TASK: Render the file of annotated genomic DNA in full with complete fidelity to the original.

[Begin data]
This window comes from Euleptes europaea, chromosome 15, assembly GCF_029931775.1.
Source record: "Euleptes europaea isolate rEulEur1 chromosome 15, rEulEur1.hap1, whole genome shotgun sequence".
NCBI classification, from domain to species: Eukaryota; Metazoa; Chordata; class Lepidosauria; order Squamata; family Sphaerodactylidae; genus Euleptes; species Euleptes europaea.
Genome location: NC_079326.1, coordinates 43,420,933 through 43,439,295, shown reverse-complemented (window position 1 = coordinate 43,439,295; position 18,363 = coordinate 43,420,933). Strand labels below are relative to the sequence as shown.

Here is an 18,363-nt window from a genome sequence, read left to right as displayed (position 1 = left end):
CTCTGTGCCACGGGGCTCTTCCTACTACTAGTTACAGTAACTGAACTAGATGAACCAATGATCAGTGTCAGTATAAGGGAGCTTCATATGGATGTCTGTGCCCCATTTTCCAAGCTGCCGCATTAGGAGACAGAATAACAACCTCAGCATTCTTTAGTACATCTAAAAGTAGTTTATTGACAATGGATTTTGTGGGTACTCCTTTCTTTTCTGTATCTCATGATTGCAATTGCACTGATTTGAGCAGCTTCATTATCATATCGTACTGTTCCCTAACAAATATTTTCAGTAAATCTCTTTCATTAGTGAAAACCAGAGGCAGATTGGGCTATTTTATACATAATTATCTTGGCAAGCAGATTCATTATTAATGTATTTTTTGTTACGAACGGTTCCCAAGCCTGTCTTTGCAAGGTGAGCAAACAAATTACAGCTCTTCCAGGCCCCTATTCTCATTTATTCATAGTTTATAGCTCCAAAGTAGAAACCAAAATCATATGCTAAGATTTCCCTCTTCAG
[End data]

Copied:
This window comes from Euleptes europaea, chromosome 15, assembly GCF_029931775.1.
Source record: "Euleptes europaea isolate rEulEur1 chromosome 15, rEulEur1.hap1, whole genome shotgun sequence".
NCBI classification, from domain to species: Eukaryota; Metazoa; Chordata; class Lepidosauria; order Squamata; family Sphaerodactylidae; genus Euleptes; species Euleptes europaea.
Genome location: NC_079326.1, coordinates 43,420,933 through 43,439,295, shown reverse-complemented (window position 1 = coordinate 43,439,295; position 18,363 = coordinate 43,420,933). Strand labels below are relative to the sequence as shown.

Here is an 18,363-nt window from a genome sequence, read left to right as displayed (position 1 = left end):
CTCTGTGCCACGGGGCTCTTCCTACTACTAGTTACAGTAACTGAACTAGATGAACCAATGATCAGTGTCAGTATAAGGGAGCTTCATATGGATGTCTGTGCCCCATTTTCCAAGCTGCCGCATTAGGAGACAGAATAACAACCTCAGCATTCTTTAGTACATCTAAAAGTAGTTTATTGACAATGGATTTTGTGGGTACTCCTTTCTTTTCTGTATCTCATGATTGCAATTGCACTGATTTGAGCAGCTTCATTATCATATCGTACTGTTCCCTAACAAATATTTTCAGTAAATCTCTTTCATTAGTGAAAACCAGAGGCAGATTGGGCTATTTTATACATAATTATCTTGGCAAGCAGATTCATTATTAATGTATTTTTTGTTACGAACGGTTCCCAAGCCTGTCTTTGCAAGGTGAGCAAACAAATTACAGCTCTTCCAGGCCCCTATTCTCATTTATTCATAGTTTATAGCTCCAAAGTAGAAACCAAAATCATATGCTAAGATTTCCCTCTTCAG